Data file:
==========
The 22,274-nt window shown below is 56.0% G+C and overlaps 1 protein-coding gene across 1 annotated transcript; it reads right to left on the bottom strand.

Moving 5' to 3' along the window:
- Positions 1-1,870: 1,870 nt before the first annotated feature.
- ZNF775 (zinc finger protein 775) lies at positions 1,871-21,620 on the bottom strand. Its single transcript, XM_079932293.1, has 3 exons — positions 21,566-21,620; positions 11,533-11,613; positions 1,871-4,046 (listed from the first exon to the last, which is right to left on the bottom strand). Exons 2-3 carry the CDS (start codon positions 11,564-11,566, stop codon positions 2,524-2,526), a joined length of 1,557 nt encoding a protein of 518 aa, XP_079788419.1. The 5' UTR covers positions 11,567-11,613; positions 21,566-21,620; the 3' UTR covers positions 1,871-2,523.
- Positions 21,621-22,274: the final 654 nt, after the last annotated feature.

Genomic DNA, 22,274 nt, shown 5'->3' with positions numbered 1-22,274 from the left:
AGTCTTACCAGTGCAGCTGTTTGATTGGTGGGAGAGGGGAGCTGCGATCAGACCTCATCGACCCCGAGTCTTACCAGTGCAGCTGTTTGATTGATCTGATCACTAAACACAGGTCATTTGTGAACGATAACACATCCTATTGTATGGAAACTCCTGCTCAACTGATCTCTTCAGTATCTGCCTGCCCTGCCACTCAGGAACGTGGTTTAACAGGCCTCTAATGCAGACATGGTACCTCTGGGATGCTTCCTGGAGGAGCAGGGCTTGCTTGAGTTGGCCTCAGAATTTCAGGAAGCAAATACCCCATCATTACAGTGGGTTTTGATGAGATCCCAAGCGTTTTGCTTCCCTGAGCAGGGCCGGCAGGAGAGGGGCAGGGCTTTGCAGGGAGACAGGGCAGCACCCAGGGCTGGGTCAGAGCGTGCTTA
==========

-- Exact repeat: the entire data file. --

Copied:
The 22,274-nt window shown below is 56.0% G+C and overlaps 1 protein-coding gene across 1 annotated transcript; it reads right to left on the bottom strand.

Moving 5' to 3' along the window:
- Positions 1-1,870: 1,870 nt before the first annotated feature.
- ZNF775 (zinc finger protein 775) lies at positions 1,871-21,620 on the bottom strand. Its single transcript, XM_079932293.1, has 3 exons — positions 21,566-21,620; positions 11,533-11,613; positions 1,871-4,046 (listed from the first exon to the last, which is right to left on the bottom strand). Exons 2-3 carry the CDS (start codon positions 11,564-11,566, stop codon positions 2,524-2,526), a joined length of 1,557 nt encoding a protein of 518 aa, XP_079788419.1. The 5' UTR covers positions 11,567-11,613; positions 21,566-21,620; the 3' UTR covers positions 1,871-2,523.
- Positions 21,621-22,274: the final 654 nt, after the last annotated feature.

Genomic DNA, 22,274 nt, shown 5'->3' with positions numbered 1-22,274 from the left:
AGTCTTACCAGTGCAGCTGTTTGATTGGTGGGAGAGGGGAGCTGCGATCAGACCTCATCGACCCCGAGTCTTACCAGTGCAGCTGTTTGATTGATCTGATCACTAAACACAGGTCATTTGTGAACGATAACACATCCTATTGTATGGAAACTCCTGCTCAACTGATCTCTTCAGTATCTGCCTGCCCTGCCACTCAGGAACGTGGTTTAACAGGCCTCTAATGCAGACATGGTACCTCTGGGATGCTTCCTGGAGGAGCAGGGCTTGCTTGAGTTGGCCTCAGAATTTCAGGAAGCAAATACCCCATCATTACAGTGGGTTTTGATGAGATCCCAAGCGTTTTGCTTCCCTGAGCAGGGCCGGCAGGAGAGGGGCAGGGCTTTGCAGGGAGACAGGGCAGCACCCAGGGCTGGGTCAGAGCGTGCTTA